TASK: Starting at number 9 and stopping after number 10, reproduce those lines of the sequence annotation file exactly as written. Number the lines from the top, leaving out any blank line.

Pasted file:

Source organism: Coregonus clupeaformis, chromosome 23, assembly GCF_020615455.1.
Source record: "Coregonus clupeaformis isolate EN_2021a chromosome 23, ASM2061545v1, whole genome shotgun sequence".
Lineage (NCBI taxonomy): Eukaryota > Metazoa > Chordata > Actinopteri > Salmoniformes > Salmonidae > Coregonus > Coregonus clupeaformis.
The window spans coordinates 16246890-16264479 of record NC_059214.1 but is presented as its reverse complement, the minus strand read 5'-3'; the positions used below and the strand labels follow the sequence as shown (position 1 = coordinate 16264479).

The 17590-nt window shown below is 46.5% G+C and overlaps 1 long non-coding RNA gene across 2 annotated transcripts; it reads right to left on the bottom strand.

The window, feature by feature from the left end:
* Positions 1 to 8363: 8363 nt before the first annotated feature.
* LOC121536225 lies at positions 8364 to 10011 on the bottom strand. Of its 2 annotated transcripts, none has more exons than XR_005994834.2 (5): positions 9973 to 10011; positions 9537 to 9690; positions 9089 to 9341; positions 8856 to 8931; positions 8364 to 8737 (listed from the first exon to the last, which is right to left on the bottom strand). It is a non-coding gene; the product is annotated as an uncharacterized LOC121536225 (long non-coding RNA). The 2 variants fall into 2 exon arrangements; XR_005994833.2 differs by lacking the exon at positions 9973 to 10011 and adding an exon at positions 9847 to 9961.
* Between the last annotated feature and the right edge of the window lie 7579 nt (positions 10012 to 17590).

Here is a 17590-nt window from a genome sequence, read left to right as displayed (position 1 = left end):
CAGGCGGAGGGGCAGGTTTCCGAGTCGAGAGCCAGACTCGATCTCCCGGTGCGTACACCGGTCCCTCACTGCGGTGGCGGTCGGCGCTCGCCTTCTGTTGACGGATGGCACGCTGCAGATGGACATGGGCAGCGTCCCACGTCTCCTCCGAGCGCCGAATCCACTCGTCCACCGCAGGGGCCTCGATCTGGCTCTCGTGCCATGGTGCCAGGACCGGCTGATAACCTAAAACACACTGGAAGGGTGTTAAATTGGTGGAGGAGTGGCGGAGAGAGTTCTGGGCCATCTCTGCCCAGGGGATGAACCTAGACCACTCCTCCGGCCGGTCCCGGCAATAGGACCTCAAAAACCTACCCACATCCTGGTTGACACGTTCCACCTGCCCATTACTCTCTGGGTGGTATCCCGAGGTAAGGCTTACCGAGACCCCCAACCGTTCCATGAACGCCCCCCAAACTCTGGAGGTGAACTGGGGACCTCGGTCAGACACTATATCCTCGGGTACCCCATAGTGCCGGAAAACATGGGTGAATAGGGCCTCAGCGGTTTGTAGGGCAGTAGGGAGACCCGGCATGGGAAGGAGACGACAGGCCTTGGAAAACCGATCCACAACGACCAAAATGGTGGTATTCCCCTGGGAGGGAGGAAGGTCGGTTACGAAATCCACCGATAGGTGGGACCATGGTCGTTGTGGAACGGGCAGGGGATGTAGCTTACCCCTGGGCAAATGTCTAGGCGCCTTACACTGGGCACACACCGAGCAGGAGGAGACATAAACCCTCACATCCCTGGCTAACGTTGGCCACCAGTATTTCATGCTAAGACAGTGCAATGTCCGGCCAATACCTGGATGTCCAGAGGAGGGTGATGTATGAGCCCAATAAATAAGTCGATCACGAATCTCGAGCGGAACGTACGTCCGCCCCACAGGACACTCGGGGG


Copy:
* Between the last annotated feature and the right edge of the window lie 7579 nt (positions 10012 to 17590).

Here is a 17590-nt window from a genome sequence, read left to right as displayed (position 1 = left end):